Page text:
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wikilab

An experimental laboratory made with wikihouse technology, built on the São Bernardo campus of the UFABC university, in the São Paulo area, Brazil. It is based on the wikihouse wren module and also reuses some of the solutions experimented by the casa modelo project made at URFJ in 2015.

The laboratory hosts both the Free Software Laboratory of UFABC and a Makerspace used by the hacker communities of the ABC region and form a link between the university, free software, local community and hacking/making movements.

See also a 3D version on Sketchfab

The project

The project is now finished and built. The terrain has been donated by the university, and the construction costs covered by a crowdfunding campaign.

All the project documents, files, images, plans, spreadsheets, construction manuals and pictures taken during construction are available online.

The project development was done in portuguese, using open-source software, namely FreeCAD, Blender, libreOffice and inkscape. In this project repository, you will find the project's 3D CAD file in FreeCAD and Blender formats, renderings and other images, presentation documents in PDF format, and cost and schedule estimations in ODS format.

The building system

The building adopts a hybrid system, with a base made in concrete blocks, on top of which the wikihouse system has been built. Finally, it is covered by a skin made of polypropylene, polycarbonate or fiber-cement panels.

This hybrid system is an interesting idea to use in this case, for several reasons:

  • Being located in Southeast Brazil, which has a very mild climate, there is no need for protection against he cold. Gaps and weaknesses in the joints between the wikihouse part and the masonry part are therefore not a big problem.
  • All the hydraulic parts have been concentrated in the masonry parts, leaving the wooden part free of water tubes and appliances.
  • The wooden wikihouse part is better protected against humidity by a good ventilation than by humidity barriers. Therefore, the outer skin is separated from the wooden structure, allowing air to flow between the two. The skin is open at the bottom and at the top, as well as on the front and back sides, to create natural convection with the heat generated by the sunrays hitting the exterior skin.
  • These two sides also have openable windows, which create a constant ventilation on both the inner and outer sides of the wikihouse structure, and allow to dissipate the heat that could come through.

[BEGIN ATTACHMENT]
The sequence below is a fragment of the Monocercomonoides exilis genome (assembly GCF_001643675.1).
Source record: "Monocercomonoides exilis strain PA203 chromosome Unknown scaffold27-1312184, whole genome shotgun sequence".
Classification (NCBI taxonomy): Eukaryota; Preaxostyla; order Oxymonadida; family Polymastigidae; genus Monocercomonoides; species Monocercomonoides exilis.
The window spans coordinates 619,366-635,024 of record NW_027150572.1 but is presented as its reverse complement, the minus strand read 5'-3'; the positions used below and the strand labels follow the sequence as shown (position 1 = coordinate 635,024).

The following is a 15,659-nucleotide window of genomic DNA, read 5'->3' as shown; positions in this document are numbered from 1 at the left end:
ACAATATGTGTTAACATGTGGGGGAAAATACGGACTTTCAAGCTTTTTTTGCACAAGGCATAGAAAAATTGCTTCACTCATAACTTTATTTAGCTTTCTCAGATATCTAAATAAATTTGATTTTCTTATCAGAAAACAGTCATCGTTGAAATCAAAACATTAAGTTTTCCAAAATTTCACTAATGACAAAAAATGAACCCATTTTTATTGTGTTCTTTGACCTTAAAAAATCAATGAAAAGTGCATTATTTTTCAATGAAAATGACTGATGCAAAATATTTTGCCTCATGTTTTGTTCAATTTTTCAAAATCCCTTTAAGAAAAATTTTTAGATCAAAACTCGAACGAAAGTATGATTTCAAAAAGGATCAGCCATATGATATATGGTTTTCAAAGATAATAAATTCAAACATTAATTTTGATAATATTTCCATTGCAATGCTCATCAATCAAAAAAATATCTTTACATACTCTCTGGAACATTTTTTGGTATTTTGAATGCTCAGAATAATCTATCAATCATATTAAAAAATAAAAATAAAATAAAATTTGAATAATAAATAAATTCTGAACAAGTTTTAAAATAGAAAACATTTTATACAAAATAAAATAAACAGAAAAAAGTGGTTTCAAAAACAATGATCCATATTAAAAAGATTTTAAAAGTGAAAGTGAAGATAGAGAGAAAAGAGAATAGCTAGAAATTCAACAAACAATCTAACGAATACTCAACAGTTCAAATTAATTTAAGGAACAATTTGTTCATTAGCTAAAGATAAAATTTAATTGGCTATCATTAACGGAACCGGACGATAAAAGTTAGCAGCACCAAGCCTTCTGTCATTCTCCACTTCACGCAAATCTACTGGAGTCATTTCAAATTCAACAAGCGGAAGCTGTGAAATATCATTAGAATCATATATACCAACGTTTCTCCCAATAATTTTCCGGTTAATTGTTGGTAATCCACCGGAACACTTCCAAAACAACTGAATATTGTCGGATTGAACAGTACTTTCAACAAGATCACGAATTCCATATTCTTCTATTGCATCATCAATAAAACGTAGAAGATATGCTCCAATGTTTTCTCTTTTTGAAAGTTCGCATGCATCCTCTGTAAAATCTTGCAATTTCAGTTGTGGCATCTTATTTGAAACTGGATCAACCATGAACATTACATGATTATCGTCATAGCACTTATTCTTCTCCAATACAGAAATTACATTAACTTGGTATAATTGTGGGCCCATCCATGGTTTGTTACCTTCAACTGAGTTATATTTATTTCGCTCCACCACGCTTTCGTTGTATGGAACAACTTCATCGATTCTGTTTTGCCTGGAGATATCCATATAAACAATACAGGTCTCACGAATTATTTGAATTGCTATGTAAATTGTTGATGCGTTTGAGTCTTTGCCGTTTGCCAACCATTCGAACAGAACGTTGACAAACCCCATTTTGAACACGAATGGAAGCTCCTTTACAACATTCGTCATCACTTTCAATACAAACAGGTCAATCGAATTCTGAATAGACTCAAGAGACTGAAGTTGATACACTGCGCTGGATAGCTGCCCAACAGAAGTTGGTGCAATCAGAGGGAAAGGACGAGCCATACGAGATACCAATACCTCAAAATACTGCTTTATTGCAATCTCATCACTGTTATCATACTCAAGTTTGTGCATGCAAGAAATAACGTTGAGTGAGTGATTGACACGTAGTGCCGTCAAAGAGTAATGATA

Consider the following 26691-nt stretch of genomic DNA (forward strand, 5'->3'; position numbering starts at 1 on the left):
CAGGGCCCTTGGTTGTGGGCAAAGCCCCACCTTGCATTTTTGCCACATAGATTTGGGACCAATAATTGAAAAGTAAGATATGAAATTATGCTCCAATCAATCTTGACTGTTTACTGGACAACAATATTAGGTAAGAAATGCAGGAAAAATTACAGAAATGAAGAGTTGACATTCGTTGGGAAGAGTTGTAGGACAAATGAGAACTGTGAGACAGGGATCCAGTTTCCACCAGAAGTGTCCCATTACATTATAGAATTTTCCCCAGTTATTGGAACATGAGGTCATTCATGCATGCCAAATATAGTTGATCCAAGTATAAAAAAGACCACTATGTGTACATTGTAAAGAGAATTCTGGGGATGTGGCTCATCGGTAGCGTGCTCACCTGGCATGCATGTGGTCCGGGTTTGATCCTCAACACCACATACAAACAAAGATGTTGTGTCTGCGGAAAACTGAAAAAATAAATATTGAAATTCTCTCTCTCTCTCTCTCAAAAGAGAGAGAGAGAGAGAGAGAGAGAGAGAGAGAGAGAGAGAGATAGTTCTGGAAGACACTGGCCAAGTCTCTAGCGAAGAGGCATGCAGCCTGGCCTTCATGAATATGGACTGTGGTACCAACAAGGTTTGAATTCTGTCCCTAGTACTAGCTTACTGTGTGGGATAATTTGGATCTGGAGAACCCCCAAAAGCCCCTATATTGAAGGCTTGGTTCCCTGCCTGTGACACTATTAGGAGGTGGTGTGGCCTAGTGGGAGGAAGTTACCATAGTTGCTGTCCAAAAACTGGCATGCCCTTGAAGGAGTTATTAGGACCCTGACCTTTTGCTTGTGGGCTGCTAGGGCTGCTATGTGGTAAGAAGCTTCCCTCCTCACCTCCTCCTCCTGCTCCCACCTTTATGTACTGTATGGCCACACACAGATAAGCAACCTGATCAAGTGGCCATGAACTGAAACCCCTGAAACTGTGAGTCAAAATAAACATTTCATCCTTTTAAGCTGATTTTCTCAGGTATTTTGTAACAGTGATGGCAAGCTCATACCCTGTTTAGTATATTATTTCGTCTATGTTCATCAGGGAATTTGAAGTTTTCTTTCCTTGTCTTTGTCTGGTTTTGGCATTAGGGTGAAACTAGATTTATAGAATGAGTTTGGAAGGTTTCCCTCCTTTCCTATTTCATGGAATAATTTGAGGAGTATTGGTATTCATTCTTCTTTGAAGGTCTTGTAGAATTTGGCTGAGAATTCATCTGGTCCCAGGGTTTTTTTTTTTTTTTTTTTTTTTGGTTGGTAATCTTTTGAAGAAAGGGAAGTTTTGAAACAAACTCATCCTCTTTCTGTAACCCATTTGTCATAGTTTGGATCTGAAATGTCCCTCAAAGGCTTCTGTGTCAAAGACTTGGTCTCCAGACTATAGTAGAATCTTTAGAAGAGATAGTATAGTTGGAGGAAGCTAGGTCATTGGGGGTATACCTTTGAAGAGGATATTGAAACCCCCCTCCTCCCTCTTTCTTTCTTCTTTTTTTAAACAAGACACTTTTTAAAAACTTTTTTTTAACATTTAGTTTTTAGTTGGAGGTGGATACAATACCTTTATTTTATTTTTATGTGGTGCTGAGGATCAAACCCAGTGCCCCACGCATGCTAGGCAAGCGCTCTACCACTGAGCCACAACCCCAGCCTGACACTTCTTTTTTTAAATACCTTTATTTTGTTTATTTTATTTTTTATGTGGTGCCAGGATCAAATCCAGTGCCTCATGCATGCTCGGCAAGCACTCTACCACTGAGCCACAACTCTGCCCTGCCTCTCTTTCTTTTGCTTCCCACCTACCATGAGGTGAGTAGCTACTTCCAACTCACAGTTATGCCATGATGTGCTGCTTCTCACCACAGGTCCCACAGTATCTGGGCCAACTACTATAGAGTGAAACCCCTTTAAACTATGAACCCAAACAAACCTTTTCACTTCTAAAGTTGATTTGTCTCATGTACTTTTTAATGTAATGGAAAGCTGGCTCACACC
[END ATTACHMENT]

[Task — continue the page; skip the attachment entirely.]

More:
• If needed, further solutions to regulate the heat can be imagined when the building is functionning, such as sun breakers, or covering vegetation.
  • The hybrid building system is also an interesting social experiment, as one part of the construction was executed by a contractor, while the other (the wikihouse part) was built by a team of volunteers. The interaction between these two actors was also part of the experiment. This way, the wikihouse system can also be more easily understood not as a revolution against traditional building techniques, but rather as an evolution.

Collaborative approach

The adaptation of the Wikihouse Wren module into this project has been done originally by Maíra and Yorik of uncreated.net with almost no modification of the base module. The pretension was to build by the book, and follow the guidelines as close as possible, to minimize possible problems and also contribute with a kind of "tropical version" of the Wren module guidelines.

Another aim was to develop simple and adaptive ways to create natural climate control, using cheap techniques and materials. This is an ongoing process that will last for much longer than the construction time, as it will develop during the laboratory lifetime.

All these experiments are and will continue to be fully documented here, to be used by anybody interested. The whole process, including the further developments of the project, are open to anybody interested in contributing. Contact Maíra or Yorik, or simply create a Github account and open an issue on this repository to start a conversation. The project also has a blog and a Facebook page (in portuguese) and regularly organizes meetings in São Bernardo where anybody interested is welcome to participate.